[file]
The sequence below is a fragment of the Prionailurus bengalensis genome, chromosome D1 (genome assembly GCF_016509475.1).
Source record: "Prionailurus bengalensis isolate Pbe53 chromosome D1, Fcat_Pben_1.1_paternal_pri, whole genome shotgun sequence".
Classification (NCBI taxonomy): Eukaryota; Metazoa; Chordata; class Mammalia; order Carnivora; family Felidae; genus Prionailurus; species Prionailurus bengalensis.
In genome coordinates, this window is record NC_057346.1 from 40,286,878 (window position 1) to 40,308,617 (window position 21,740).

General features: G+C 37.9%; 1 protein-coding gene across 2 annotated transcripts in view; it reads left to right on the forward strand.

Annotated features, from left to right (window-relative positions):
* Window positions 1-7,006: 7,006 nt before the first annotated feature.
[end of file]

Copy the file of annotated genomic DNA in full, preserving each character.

The sequence below is a fragment of the Prionailurus bengalensis genome, chromosome D1 (genome assembly GCF_016509475.1).
Source record: "Prionailurus bengalensis isolate Pbe53 chromosome D1, Fcat_Pben_1.1_paternal_pri, whole genome shotgun sequence".
Classification (NCBI taxonomy): Eukaryota; Metazoa; Chordata; class Mammalia; order Carnivora; family Felidae; genus Prionailurus; species Prionailurus bengalensis.
In genome coordinates, this window is record NC_057346.1 from 40,286,878 (window position 1) to 40,308,617 (window position 21,740).

General features: G+C 37.9%; 1 protein-coding gene across 2 annotated transcripts in view; it reads left to right on the forward strand.

Annotated features, from left to right (window-relative positions):
* Window positions 1-7,006: 7,006 nt before the first annotated feature.